Histoires de cinéma, la passion du fait divers

  • Florence Platarets
  • Documentary
  • 2015
  • 52 min

From Jack the Ripper to the Zodiac killer, from the Vampire of Düsseldorf to the Romand affair, true crimes have marked the history of the cinema. Already, at the turn of the 1930s, two of the greatest filmmakers of the 20th century were interested in crime stories. In The Lodger, Alfred Hitchcock examined the case of one of the most fascinating and mysterious killers: Jack the Ripper. A few years later, Fritz Lang transformed the Vampire of Düsseldorf into M. Since then, the cinema has never stopped using major criminal cases, tracking down sordid news items and hunting serial killers… It would seem that crime pays, after all.
Why then do true crimes, normally reserved for specialized sections of the press or the sensationalist media, continue to hold such fascination for filmmakers? What do these crimes say about our relationship with the monstrous, the extraordinary, humanity or inhumanity? True crimes captivate us because they show the everyday, the banal and the routine going off the tracks and becoming monstrous, obscene and unbearable. It is the mystery of the act itself. And these cases frighten us: what is out of the ordinary is within our reach. In the end, what does the treatment of these true crimes reveal about those who deal with them, about their times as well as about their art?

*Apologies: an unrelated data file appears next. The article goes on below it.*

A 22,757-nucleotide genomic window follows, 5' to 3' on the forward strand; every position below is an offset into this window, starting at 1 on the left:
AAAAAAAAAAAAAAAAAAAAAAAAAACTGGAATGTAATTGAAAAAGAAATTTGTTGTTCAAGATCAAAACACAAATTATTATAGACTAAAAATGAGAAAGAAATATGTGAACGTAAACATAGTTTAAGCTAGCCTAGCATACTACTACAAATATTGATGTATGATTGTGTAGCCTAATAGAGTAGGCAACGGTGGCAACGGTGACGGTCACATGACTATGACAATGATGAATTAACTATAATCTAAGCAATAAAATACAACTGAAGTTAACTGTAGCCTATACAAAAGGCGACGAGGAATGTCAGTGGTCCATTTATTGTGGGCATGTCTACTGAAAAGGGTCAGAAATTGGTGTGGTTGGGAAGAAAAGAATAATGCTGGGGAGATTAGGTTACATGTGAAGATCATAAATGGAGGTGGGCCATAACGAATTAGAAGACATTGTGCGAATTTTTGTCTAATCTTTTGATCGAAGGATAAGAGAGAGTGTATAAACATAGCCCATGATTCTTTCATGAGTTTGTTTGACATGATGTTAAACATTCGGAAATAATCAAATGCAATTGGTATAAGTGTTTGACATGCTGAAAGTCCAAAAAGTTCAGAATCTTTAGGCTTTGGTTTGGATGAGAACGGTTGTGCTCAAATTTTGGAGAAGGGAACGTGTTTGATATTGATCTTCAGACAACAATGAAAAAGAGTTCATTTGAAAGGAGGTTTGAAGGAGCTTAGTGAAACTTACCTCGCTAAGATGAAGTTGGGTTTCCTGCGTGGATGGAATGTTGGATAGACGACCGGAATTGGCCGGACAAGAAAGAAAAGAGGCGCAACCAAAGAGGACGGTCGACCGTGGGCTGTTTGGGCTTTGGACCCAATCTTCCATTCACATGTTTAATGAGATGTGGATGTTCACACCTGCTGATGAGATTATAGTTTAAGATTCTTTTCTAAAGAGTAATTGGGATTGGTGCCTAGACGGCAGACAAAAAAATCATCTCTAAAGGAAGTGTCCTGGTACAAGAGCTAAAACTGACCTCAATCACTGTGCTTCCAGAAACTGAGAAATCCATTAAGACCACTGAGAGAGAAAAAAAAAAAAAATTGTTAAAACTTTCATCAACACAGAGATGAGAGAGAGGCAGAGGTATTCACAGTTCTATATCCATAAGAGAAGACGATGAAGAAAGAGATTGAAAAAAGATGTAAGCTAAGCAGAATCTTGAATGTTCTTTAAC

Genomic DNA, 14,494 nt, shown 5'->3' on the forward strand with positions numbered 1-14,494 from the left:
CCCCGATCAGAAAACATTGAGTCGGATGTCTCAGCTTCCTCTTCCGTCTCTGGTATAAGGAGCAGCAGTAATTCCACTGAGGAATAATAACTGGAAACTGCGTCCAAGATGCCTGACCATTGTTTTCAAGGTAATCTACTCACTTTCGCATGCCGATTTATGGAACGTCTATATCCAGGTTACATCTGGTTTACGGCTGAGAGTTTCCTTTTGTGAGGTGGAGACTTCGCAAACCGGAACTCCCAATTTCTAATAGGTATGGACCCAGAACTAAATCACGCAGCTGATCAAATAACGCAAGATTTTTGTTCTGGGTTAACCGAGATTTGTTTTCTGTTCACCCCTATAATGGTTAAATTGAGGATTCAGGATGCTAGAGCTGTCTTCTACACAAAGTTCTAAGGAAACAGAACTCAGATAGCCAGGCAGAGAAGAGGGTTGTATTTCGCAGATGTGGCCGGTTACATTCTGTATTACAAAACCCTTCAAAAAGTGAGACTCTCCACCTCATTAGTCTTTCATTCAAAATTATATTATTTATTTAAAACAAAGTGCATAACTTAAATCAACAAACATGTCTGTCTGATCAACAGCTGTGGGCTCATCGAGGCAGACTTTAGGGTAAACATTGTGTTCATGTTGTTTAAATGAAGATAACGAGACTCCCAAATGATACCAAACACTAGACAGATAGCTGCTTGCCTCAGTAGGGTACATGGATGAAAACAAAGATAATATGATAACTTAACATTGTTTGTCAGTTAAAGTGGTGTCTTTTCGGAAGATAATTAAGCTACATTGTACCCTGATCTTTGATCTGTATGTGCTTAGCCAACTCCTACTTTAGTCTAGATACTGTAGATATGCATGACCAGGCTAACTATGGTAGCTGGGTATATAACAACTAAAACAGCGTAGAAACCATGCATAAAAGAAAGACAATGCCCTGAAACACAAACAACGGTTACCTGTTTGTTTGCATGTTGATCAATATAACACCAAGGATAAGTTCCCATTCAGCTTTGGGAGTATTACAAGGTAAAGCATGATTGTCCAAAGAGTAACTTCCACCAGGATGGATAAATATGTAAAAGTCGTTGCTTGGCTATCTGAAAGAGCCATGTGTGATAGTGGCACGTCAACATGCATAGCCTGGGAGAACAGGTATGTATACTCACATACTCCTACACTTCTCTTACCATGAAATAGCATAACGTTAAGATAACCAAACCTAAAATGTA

For this second instalment of Histoire de cinéma, Frédéric Bonnaud brings together Nicole Garcia, the Dardenne brothers, Laurent Cantet, Cédric Anger, Joachim Lafosse, Romuald Karmakar and Roberto Turigliatto and examines with them their passion for true crimes.

  • Agat Films
  • Muriel Meynard

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